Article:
Monsieur Armand Peugeot and his firm have undoubtedly followed an exceedingly well-planned business scheme. They will not accept orders from agents for these voiturettes at the present time, because they do not wish to be bought up by enterprising agents who would order on trade terms and sell in the height of the season at perhaps twenty-five percent higher than the catalogue price. The Peugeot people will supply direct to their customers at retail prices, so that all will obtain satisfaction at a reasonable price without having to pay expensive prices to private speculators or agents. The demand, however, even in the winter months, exceeds the output by one half, and this state of things will undoubtedly continue for several years, as it is an absolute impossibility to establish works and turn out motor cars under eighteen months to two years.
It must be considered that plant and machinery have to be laid down, and drawings, patterns, material, competent workmen and suitable tools procured, not to mention thousands of other difficulties that cannot be foreseen. The Peugeot works, for instance, were in the height of their success when they were fitting their carriages with the celebrated Daimler motor, which at that time was made for this firm by Panhard and Levassor. For obvious reasons Peugeot probably considered they would be less in the hands of comparative rivals if they possessed their own particular motor. Experiments were accordingly commenced with this end in view. Notwithstanding that the construction of motors is considered by some persons to be mere mechanical child’s play, yet when they put the ideas into practice in the form of piston and cylinder which they try to fit into a carriage, chaos ensues, and the child’s play suddenly transforms itself into a Chinese puzzle.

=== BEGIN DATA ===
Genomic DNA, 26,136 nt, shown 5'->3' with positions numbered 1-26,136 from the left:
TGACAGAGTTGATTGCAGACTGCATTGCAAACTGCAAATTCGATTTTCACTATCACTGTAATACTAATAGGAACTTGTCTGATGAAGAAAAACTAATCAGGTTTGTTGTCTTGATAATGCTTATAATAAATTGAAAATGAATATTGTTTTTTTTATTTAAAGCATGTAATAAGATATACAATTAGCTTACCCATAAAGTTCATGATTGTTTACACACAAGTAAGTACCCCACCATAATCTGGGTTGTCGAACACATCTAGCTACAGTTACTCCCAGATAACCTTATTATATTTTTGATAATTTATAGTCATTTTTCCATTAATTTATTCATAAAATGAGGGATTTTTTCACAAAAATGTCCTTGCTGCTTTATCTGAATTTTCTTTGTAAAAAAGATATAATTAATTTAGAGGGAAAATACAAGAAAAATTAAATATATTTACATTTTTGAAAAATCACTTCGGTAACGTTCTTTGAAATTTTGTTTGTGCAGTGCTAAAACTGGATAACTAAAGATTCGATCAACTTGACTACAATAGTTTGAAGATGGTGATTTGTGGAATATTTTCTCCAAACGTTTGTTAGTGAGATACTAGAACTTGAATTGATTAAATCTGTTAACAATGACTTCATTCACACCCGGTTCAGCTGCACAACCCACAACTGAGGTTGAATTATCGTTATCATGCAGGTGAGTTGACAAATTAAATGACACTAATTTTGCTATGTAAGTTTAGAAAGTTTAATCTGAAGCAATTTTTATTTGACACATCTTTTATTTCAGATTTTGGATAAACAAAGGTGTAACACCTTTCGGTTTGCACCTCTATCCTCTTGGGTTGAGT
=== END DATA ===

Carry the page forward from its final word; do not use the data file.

It is easy enough for a draughtsman to design a motor lying beautifully in the exact spot for doing its expected work, but when fitted together the motor won’t work Nothing under the sun is more difficult than to successfully fit a petroleum motor in a carriage or vehicle of any description, and fortunes have been eaten up by enterprising mechanics and engineers in the attempt. This is where practical patented motors will find a ready field, when once the market has opened up to this new industry.
The Peugeot firm, after many months of such experimental work, have at last got their own motor, which only differs from the Daimler by being horizontal instead of vertical. Besides their extensive works at Audincourt they have a very fine depôt and warehouse in Paris at 83, Boulevard Gouvion, St. Cyr, where they show a number of new carriages on the first floor, which is reached by a lift, the ground floor being used to stable private customers’ automobiles. A workshop and all the necessary conveniences are also comprised in the premises.
Monsieur Doriot is the firm’s representative, and this gentleman is a celebrated “driver” of all their winning carriages.”